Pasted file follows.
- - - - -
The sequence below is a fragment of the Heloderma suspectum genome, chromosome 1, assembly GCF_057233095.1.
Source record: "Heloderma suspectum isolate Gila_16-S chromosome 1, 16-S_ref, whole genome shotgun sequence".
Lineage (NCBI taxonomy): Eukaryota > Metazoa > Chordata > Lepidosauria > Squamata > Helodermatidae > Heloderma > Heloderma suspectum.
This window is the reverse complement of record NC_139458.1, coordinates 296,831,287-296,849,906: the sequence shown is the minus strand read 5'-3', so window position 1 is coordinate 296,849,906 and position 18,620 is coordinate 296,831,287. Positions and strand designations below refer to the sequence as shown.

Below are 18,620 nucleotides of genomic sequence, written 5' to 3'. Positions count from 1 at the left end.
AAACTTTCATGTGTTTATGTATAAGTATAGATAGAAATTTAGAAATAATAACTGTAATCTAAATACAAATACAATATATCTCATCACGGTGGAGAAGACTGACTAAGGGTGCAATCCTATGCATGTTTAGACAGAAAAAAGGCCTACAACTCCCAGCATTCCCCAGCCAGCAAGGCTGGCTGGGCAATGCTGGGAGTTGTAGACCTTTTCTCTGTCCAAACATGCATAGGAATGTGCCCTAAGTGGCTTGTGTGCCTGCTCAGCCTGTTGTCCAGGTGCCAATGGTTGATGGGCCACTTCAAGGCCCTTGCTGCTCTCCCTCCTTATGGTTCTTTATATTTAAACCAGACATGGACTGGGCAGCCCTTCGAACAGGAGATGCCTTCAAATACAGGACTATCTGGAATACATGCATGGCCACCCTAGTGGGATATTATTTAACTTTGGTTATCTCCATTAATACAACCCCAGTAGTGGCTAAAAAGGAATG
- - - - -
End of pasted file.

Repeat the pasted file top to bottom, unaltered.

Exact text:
The sequence below is a fragment of the Heloderma suspectum genome, chromosome 1, assembly GCF_057233095.1.
Source record: "Heloderma suspectum isolate Gila_16-S chromosome 1, 16-S_ref, whole genome shotgun sequence".
Lineage (NCBI taxonomy): Eukaryota > Metazoa > Chordata > Lepidosauria > Squamata > Helodermatidae > Heloderma > Heloderma suspectum.
This window is the reverse complement of record NC_139458.1, coordinates 296,831,287-296,849,906: the sequence shown is the minus strand read 5'-3', so window position 1 is coordinate 296,849,906 and position 18,620 is coordinate 296,831,287. Positions and strand designations below refer to the sequence as shown.

Below are 18,620 nucleotides of genomic sequence, written 5' to 3'. Positions count from 1 at the left end.
AAACTTTCATGTGTTTATGTATAAGTATAGATAGAAATTTAGAAATAATAACTGTAATCTAAATACAAATACAATATATCTCATCACGGTGGAGAAGACTGACTAAGGGTGCAATCCTATGCATGTTTAGACAGAAAAAAGGCCTACAACTCCCAGCATTCCCCAGCCAGCAAGGCTGGCTGGGCAATGCTGGGAGTTGTAGACCTTTTCTCTGTCCAAACATGCATAGGAATGTGCCCTAAGTGGCTTGTGTGCCTGCTCAGCCTGTTGTCCAGGTGCCAATGGTTGATGGGCCACTTCAAGGCCCTTGCTGCTCTCCCTCCTTATGGTTCTTTATATTTAAACCAGACATGGACTGGGCAGCCCTTCGAACAGGAGATGCCTTCAAATACAGGACTATCTGGAATACATGCATGGCCACCCTAGTGGGATATTATTTAACTTTGGTTATCTCCATTAATACAACCCCAGTAGTGGCTAAAAAGGAATG